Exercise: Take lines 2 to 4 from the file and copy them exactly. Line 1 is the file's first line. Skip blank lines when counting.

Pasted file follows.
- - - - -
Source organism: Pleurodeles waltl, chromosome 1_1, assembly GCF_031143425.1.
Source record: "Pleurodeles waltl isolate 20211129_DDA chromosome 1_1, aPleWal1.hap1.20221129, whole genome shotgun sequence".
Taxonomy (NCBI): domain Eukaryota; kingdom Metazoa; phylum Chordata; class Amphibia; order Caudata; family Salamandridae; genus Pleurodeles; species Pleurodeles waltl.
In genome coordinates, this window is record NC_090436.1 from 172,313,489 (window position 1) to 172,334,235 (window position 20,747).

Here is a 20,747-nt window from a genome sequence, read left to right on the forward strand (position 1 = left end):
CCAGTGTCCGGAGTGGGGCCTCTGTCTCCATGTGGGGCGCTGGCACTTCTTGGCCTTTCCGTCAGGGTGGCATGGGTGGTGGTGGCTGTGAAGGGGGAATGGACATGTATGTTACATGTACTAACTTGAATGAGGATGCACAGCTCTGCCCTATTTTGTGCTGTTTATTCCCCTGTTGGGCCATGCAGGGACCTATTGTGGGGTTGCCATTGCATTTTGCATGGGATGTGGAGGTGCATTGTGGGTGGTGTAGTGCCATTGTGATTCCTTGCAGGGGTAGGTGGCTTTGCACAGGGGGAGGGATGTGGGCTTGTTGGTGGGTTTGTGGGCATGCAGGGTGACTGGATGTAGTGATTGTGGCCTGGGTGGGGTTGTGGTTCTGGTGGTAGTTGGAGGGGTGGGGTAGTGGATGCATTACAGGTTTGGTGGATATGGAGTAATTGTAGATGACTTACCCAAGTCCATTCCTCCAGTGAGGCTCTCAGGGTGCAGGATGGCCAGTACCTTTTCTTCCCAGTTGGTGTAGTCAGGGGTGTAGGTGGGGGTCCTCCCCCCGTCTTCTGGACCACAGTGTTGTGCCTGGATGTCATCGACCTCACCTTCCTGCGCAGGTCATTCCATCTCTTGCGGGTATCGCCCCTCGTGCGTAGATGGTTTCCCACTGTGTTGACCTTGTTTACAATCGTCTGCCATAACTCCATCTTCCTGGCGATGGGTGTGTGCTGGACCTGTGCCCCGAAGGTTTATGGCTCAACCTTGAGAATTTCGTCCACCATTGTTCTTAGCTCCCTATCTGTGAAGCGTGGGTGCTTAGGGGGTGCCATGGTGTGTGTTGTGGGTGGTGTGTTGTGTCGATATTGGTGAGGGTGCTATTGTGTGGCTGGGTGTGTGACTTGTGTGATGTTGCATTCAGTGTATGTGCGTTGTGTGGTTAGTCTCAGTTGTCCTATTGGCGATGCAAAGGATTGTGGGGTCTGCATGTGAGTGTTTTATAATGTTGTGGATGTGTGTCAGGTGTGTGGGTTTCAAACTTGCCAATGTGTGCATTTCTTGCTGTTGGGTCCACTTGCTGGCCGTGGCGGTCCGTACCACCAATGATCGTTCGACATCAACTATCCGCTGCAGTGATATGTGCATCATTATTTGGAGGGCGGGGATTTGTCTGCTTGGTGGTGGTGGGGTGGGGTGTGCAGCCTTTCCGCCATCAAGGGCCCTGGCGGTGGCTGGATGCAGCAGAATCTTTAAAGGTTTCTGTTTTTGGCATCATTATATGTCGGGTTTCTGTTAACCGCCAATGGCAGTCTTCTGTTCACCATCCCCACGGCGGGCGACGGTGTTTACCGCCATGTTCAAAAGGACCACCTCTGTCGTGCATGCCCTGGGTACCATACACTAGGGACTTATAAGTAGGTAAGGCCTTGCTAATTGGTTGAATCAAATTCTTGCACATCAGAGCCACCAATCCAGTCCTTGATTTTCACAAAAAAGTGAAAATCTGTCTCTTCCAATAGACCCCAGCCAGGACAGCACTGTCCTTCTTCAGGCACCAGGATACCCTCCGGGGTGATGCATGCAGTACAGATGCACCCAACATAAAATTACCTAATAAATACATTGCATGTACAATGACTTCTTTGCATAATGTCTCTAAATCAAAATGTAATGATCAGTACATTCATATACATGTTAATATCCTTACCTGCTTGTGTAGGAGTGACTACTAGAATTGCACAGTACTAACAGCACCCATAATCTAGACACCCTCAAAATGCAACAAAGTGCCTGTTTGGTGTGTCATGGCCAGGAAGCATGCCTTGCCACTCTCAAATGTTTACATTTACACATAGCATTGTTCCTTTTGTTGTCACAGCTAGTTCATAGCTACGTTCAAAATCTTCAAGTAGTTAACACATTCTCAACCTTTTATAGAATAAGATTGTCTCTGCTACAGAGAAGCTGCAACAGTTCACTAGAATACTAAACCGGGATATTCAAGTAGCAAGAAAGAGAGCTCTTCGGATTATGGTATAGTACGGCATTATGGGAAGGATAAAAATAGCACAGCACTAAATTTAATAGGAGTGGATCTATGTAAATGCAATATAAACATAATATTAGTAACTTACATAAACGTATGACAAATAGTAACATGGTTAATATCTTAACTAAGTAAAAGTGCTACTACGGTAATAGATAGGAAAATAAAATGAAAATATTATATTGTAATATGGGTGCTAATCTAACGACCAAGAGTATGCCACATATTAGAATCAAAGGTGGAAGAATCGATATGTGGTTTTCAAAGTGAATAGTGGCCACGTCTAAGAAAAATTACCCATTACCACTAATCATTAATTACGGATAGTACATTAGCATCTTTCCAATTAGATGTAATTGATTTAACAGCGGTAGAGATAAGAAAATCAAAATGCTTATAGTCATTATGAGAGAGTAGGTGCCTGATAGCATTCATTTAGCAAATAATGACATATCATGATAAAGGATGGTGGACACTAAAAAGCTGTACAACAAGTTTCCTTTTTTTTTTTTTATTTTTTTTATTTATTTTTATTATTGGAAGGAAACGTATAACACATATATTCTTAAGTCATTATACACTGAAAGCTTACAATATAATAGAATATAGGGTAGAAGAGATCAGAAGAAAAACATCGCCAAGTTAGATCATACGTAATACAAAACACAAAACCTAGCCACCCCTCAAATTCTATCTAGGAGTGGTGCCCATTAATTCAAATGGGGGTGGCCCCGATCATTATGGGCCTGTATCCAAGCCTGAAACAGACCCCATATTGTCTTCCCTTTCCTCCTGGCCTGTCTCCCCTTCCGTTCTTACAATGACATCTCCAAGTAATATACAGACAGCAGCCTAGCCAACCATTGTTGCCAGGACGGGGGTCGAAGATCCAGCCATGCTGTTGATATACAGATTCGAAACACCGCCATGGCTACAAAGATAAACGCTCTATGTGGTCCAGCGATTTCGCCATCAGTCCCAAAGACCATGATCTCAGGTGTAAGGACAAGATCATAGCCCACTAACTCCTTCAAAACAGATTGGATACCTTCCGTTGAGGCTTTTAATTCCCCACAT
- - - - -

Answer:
Source record: "Pleurodeles waltl isolate 20211129_DDA chromosome 1_1, aPleWal1.hap1.20221129, whole genome shotgun sequence".
Taxonomy (NCBI): domain Eukaryota; kingdom Metazoa; phylum Chordata; class Amphibia; order Caudata; family Salamandridae; genus Pleurodeles; species Pleurodeles waltl.
In genome coordinates, this window is record NC_090436.1 from 172,313,489 (window position 1) to 172,334,235 (window position 20,747).